Basin change 'isn't necessarily bad'
The Basin Reserve could soon be getting flyover facelift but that change may not necessarily be a bad thing, a heritage expert says.
Alison Dangerfield, an advisor for Heritage New Zealand, formerly the Historic Places Trust, said the historic ground had undergone plenty of change since hosting its first cricket match in 1868.
All the while, it had maintained its local, national and international significance.
She made the comment this morning at a board of inquiry hearing to determine whether the New Zealand Transport Agency should get resource consent for a two-lane highway flyover, 20 metres north of the Basin.
She told the four-member board there was little doubt the $90 million project would harm the Basin heritage area due to its bulk and the "visual intrusion" of vehicles on an elevated highway.
But a new players' pavilion that will be built at the northern end of the ground to block the flyover from view would help offset this by improving the ground's cricket facilities and ensuring its long-term future as a test match venue.
"Heritage fabric doesn't stay as it was when it was first constructed. It will weather with time," she said.
"Change isn't necessarily bad, and for the Basin Reserve there has been a lot of change over its lifetime as developments have occurred."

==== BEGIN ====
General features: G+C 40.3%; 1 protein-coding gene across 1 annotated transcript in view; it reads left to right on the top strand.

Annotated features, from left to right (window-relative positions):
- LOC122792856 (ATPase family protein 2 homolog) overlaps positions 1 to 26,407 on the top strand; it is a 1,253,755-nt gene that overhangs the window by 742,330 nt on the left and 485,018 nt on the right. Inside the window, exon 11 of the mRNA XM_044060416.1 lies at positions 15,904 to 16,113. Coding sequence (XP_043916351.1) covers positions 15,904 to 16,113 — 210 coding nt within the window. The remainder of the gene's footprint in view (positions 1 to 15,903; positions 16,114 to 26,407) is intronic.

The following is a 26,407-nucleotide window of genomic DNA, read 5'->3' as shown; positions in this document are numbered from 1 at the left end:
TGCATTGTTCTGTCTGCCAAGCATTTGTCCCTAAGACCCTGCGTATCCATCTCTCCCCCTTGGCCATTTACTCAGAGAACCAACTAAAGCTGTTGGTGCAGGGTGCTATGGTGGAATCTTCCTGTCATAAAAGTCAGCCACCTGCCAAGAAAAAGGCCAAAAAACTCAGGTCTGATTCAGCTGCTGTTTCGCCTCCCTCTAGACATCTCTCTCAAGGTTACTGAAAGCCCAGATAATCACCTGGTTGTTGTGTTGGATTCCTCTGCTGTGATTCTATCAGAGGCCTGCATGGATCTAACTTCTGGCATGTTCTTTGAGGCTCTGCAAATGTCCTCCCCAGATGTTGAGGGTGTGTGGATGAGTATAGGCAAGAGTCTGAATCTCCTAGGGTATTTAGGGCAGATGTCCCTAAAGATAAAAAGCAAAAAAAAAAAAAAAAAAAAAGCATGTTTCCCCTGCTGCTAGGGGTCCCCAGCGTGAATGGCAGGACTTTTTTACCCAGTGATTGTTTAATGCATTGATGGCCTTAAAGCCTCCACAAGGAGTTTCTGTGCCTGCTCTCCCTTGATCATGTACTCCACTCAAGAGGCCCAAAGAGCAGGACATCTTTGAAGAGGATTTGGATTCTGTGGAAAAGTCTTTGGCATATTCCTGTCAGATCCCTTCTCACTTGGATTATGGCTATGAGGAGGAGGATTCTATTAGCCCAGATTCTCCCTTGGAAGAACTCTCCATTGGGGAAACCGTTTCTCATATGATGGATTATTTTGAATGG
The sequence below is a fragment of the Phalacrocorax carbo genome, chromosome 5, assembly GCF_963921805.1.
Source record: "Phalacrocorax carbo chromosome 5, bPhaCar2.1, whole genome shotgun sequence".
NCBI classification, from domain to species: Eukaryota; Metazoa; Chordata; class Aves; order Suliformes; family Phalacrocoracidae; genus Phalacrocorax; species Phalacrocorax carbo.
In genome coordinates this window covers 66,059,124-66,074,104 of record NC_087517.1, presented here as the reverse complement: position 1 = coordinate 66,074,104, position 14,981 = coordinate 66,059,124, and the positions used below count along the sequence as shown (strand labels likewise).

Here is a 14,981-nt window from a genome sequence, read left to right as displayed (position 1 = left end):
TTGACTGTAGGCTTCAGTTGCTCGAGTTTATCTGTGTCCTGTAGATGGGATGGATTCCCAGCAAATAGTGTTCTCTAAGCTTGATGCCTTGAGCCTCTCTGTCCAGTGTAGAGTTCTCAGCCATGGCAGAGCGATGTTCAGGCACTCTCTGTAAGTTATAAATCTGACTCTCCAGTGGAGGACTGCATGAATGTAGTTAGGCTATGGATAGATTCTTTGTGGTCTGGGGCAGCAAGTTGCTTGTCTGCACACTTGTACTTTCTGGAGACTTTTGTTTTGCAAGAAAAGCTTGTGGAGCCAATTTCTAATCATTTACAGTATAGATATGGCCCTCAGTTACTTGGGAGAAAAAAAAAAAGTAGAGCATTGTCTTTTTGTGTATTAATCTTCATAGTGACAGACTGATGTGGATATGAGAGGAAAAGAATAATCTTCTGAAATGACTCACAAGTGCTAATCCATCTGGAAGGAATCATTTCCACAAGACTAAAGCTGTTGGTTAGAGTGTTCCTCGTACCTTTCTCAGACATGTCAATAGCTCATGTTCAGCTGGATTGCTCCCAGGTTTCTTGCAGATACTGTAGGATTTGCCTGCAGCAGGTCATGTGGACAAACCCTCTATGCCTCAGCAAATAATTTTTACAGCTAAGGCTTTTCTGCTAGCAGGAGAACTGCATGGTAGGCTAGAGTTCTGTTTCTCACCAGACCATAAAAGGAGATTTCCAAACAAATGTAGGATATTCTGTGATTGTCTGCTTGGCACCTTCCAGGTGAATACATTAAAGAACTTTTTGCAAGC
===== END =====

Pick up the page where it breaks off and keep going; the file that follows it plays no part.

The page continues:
Construction of the R. A. Vance Stand and the transformation of the ground from rectangle to oval in the 1980s were relatively recent changes, Dangerfield said.
Within the past six years, the ground had also seen the addition of an electronic scoreboard and world-class batting nets.
Because drawings of the new pavilion were only indicative at this stage, its final design had the potential to enhance the heritage value of the Basin Reserve, Dangerfield said.
"In its existence, there has been a history of ongoing change to features within the Basin Reserve boundaries, as need has arisen and change has been prompted."
If the flyover was to proceed, Dangerfield said she would prefer to see the pavilion proceed as well, rather than the alternative proposal of simply putting a large screen on the flyover.
A screen would increase the bulk of the structure. It would also be difficult to come up with an "elegant" design, she said.
"There's always room for eye-catching design ... but in my travels I've never seen a beautiful screen."
The Dominion Post